When did beetroot get sexy? I spent two-thirds of my life - which is a decent interval, I assure you - detesting the stuff, and now it's become chic.
In defence of my distaste I can claim childhood trauma. My mother, whose cooking never shed the slightly punitive "be grateful" mentality developed in the Depression, thought no salad was complete until a few slices of canned beetroot had spread a vinegary bloodstain over everything on the plate (hard-boiled eggs with red yolks were a special horror).
But restaurants seem determined to change my mind. A few weeks ago, at The Ambeli in Wellington, I tried beetroot carpaccio (paper-thin slices, the way they do rare beef). It was a literal melt-in-the-mouth experience. I've had beetroot gnocchi at Merediths, roast beet salad at Euro and Sunday Painters, and a beetroot ragout (with smoked lamb) at Molten.
At Snapdragon, the beetroot and goat-cheese bruschetta was one of two dishes that caught my eye on the list of a dozen and a half "first plates" on offer. The other was a plate of what the Italians call arancini, little fried balls of cauliflower risotto.
The Professor could not conceal her amazement that neither of the entrees I suggested involved the slaughter of animals, but I promised the main course would have a body count. In the meantime, she was most impressed with the two choices - we carefully ate half of each before swapping plates. The shredded beetroot was accompanied by generous balls of a dreamily creamy but lightly tangy chevre; and an apple-flavoured honey syrup under the arancini was plate-lickingly perfect.
Snapdragon occupies the Viaduct site that was once home to the charmingly named Loaded Hog. As its website address implies, it is partly a bar, and a very attractive one, too, not least because of a towering plant-covered wall which is kept alive by being blasted with eight hours of artificial daylight each night after closing time.
Other walls are covered with geometrically attractive shelves stacked with old LPs - browse at random and blush at how much you once loved Cliff Richard - which offer pitifully little protection against a brisk draught and the braying of drinkers. My advice: get a table as far northwest as you can find one.
And it is certainly worth getting a table. The small plates dreamt up by chef Ross Birch - formerly of Shed 5 in Wellington - make for some interesting tapas: beef-and-mushroom spring rolls; wagyu-and-prawn summer rolls; tempura calamari. The mains - four fish options, including a half-crayfish, a poussin and all the usual quadruped mammals - look equally enticing.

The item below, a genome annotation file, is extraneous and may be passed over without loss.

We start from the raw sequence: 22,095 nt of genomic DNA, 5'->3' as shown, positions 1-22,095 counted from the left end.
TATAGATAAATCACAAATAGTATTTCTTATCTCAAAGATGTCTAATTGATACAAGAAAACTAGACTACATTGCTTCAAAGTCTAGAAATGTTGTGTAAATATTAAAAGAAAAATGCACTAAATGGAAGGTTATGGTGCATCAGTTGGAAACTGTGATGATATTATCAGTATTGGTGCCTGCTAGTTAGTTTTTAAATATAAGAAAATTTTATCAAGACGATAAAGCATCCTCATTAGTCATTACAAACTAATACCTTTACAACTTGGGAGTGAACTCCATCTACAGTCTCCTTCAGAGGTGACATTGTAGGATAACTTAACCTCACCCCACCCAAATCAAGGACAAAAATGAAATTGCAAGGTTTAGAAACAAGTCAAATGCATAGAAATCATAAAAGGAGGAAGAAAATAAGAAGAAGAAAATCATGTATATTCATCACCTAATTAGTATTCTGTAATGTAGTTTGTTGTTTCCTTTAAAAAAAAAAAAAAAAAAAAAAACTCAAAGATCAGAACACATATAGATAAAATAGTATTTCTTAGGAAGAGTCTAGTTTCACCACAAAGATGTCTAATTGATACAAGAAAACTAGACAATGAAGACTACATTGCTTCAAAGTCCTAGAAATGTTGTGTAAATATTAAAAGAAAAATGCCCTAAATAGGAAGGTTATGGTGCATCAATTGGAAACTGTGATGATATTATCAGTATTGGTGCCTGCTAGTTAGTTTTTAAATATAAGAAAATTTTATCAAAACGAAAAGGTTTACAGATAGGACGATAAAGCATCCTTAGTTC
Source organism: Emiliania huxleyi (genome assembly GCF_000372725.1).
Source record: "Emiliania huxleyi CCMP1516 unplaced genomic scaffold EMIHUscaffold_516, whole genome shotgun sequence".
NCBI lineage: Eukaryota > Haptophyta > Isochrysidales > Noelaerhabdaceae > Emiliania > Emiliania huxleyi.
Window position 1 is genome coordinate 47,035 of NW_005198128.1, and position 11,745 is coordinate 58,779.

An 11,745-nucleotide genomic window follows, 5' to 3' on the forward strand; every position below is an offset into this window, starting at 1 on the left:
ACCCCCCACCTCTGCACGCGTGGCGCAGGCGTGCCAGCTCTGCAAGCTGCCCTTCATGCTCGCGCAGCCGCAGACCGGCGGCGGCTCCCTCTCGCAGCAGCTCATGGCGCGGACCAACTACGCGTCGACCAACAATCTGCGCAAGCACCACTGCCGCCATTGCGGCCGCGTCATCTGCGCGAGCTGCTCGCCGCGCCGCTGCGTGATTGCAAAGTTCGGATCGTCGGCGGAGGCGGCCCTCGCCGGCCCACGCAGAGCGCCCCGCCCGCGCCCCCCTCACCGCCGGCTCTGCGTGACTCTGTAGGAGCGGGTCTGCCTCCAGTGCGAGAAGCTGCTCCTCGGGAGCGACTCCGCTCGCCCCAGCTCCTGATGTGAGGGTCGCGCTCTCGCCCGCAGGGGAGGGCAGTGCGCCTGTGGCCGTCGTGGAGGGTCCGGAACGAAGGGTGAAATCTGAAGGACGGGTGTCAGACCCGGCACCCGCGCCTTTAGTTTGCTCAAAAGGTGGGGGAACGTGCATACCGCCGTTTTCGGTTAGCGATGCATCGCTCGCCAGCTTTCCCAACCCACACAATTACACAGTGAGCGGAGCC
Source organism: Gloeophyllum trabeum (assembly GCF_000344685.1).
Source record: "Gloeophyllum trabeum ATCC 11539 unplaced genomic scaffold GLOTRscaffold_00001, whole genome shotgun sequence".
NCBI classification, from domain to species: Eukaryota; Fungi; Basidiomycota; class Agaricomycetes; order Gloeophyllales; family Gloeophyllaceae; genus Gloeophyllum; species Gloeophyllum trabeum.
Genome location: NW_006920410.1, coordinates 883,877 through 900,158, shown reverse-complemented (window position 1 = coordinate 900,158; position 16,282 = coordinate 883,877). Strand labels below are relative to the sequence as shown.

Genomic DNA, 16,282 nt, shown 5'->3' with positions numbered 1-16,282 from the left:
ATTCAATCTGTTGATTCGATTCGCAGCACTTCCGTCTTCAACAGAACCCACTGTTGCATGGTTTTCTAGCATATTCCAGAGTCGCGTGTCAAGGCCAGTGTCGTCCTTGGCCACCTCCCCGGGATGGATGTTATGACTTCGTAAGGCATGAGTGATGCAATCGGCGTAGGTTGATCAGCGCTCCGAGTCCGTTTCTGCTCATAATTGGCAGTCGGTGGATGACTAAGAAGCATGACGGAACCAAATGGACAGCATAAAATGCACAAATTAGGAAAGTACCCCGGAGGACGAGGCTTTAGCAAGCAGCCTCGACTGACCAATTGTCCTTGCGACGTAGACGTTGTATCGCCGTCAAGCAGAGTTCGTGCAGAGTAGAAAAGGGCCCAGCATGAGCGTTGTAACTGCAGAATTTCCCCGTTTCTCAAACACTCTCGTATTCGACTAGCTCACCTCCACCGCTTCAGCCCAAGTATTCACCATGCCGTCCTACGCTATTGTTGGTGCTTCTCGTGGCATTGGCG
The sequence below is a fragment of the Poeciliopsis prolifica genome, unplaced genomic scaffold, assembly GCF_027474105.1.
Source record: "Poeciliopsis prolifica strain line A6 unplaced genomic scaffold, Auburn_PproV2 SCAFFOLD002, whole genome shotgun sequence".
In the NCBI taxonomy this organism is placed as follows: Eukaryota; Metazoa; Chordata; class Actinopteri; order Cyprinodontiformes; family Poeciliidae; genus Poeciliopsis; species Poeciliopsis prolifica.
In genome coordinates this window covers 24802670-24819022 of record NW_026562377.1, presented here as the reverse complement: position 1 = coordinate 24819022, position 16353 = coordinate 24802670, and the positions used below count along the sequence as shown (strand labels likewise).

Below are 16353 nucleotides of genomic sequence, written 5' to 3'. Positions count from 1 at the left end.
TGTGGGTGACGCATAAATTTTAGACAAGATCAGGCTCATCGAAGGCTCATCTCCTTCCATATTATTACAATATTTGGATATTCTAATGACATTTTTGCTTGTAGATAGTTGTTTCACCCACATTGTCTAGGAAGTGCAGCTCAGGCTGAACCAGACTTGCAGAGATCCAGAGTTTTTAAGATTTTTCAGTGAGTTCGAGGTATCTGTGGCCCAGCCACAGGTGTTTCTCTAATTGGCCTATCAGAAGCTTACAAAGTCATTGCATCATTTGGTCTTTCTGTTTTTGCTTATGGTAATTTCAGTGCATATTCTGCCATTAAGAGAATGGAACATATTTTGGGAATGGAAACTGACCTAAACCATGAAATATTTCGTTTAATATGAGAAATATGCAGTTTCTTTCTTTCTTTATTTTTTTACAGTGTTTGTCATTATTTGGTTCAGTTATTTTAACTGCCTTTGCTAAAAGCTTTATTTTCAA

I can report from happy experience that my serve of lamb rump, cooked long and slow sous vide (vacuum-packed in a water bath), before being finished off in the oven, was a standout: sensationally moist and tender, perfectly rare without seeming bloody. An accompaniment of spinach in a tart caper vinaigrette set it off perfectly.
The Professor, to what would be her regret, decided to pause at the salads and ordered the Caesar, perhaps encouraged to believe in the chef's taste by the fact that the menu did not offer that vile "chicken Caesar" option.
Unfortunately, what emerged from the kitchen was almost worse. Rather than carefully stripping the romaine lettuce leaves from the stalk, the person responsible had quartered the entire head and plonked it on the plate so it looked like a greengrocer's display. The miserable quantum of other ingredients did little to redeem matters: cold streaky bacon, two (count 'em) anchovies, deep-fried in tempura batter, which seemed a bit pretentious; cute little fried quail eggs; all seemed like garnishes on an agricultural clump.
"How was everything?" asked the waitress as she cleared away, so the Professor told her, slightly less colourfully than I have told you (she's nice like that). The waitress, blanching slightly, thanked her graciously and, later - having recovered her poise, taken advice, or both - offered a free dessert.
It was a hesitant but ultimately good performance and the salad was the sole false note in an otherwise splendid meal. If you go, make a point of ordering the vanilla dessert (brulee, panna cotta, cheesecake, shortbread, friand). You will dream about it for weeks.
Ambience: Potentially noisy
Vegetarians: Two first plates, two mains, sides
Watch out for: The draught
Bottom line: Mostly brilliant
$137.50 for two
Small plates: $9.50-$19.50
Wine: (two glasses) $21.50